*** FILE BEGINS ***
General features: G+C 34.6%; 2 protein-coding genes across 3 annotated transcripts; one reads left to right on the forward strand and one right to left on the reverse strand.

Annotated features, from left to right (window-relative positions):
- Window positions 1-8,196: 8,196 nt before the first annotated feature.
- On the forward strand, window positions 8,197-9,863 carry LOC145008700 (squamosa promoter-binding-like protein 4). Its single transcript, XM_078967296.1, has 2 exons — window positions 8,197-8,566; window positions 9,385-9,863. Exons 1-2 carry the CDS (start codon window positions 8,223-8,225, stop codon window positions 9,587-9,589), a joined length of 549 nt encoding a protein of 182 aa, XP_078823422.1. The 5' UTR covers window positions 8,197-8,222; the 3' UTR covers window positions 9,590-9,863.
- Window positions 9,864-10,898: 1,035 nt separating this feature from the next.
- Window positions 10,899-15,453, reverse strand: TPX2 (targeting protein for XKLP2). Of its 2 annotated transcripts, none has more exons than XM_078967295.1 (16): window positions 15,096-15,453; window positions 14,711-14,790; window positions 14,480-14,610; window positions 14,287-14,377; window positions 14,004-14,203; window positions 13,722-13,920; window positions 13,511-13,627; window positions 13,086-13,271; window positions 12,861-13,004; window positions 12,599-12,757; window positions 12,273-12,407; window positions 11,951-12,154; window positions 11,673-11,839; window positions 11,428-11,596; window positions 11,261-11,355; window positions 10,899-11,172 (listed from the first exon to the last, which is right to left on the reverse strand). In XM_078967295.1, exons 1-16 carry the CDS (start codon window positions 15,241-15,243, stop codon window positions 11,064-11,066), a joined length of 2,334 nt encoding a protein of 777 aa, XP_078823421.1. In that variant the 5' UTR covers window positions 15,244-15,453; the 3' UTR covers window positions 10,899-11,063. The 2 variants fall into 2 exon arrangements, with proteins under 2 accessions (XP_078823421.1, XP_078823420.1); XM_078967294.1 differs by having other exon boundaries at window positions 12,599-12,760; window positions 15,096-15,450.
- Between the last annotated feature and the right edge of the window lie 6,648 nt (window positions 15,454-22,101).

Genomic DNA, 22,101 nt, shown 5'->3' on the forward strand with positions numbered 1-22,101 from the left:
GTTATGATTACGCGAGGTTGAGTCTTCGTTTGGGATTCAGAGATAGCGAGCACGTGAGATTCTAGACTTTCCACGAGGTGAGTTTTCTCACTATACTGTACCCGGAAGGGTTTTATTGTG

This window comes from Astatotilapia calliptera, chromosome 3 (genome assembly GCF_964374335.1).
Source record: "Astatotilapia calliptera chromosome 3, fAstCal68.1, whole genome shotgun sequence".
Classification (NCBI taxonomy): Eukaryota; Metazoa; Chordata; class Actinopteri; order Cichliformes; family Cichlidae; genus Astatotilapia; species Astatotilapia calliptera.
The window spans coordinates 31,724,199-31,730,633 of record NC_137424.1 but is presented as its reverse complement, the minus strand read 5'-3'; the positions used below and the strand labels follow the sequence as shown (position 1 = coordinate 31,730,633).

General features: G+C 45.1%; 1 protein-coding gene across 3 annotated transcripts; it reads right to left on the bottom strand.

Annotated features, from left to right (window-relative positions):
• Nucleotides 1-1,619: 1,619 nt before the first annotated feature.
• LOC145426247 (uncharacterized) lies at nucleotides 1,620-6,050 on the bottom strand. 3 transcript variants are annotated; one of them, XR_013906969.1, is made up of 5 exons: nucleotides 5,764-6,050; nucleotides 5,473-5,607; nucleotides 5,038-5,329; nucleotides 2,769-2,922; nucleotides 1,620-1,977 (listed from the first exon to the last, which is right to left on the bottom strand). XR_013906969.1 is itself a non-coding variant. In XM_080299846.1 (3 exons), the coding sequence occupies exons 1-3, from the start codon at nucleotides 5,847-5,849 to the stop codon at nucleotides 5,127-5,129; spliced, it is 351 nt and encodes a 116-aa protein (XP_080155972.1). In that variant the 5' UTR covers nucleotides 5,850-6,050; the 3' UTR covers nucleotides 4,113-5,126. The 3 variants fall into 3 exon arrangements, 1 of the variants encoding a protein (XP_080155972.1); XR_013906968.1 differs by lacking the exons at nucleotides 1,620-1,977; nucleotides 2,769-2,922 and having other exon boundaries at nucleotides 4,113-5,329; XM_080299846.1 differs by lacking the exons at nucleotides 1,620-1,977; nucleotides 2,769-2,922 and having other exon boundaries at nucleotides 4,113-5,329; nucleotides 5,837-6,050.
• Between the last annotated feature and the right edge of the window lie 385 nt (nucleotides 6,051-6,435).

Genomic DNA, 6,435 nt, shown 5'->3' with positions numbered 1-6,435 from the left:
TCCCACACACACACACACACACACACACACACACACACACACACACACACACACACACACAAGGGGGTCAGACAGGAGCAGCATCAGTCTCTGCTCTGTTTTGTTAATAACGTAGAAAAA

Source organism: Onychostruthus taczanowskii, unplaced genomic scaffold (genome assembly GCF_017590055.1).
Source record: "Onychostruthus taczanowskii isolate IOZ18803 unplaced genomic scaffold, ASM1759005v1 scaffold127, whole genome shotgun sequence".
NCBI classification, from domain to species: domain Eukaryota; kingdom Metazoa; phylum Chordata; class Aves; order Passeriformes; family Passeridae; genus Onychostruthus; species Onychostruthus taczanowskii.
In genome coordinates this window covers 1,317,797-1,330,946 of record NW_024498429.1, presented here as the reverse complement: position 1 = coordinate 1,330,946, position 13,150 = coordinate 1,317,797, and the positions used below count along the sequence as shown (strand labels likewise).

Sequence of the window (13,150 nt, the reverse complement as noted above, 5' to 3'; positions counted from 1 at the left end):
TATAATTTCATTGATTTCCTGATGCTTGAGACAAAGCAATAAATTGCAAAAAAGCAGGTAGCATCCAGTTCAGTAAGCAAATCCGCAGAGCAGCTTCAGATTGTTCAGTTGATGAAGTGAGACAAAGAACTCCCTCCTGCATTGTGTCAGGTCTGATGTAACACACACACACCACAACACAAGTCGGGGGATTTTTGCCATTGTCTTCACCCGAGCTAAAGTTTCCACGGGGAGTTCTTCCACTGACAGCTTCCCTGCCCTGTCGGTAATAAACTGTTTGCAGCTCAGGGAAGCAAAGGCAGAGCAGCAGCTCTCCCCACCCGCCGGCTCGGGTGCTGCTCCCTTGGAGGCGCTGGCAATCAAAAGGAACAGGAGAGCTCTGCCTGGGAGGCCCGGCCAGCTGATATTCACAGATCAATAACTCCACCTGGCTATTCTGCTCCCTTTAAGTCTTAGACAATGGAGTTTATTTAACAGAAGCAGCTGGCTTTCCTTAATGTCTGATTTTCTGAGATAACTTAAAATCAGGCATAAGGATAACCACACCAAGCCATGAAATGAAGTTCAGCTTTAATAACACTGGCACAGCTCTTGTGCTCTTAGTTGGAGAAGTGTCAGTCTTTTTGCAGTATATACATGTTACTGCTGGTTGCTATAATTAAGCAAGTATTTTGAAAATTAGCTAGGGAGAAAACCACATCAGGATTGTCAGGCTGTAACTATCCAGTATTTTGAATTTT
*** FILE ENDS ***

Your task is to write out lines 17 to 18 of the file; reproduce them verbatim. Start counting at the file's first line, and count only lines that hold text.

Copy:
• LOC145426247 (uncharacterized) lies at nucleotides 1,620-6,050 on the bottom strand. 3 transcript variants are annotated; one of them, XR_013906969.1, is made up of 5 exons: nucleotides 5,764-6,050; nucleotides 5,473-5,607; nucleotides 5,038-5,329; nucleotides 2,769-2,922; nucleotides 1,620-1,977 (listed from the first exon to the last, which is right to left on the bottom strand). XR_013906969.1 is itself a non-coding variant. In XM_080299846.1 (3 exons), the coding sequence occupies exons 1-3, from the start codon at nucleotides 5,847-5,849 to the stop codon at nucleotides 5,127-5,129; spliced, it is 351 nt and encodes a 116-aa protein (XP_080155972.1). In that variant the 5' UTR covers nucleotides 5,850-6,050; the 3' UTR covers nucleotides 4,113-5,126. The 3 variants fall into 3 exon arrangements, 1 of the variants encoding a protein (XP_080155972.1); XR_013906968.1 differs by lacking the exons at nucleotides 1,620-1,977; nucleotides 2,769-2,922 and having other exon boundaries at nucleotides 4,113-5,329; XM_080299846.1 differs by lacking the exons at nucleotides 1,620-1,977; nucleotides 2,769-2,922 and having other exon boundaries at nucleotides 4,113-5,329; nucleotides 5,837-6,050.
• Between the last annotated feature and the right edge of the window lie 385 nt (nucleotides 6,051-6,435).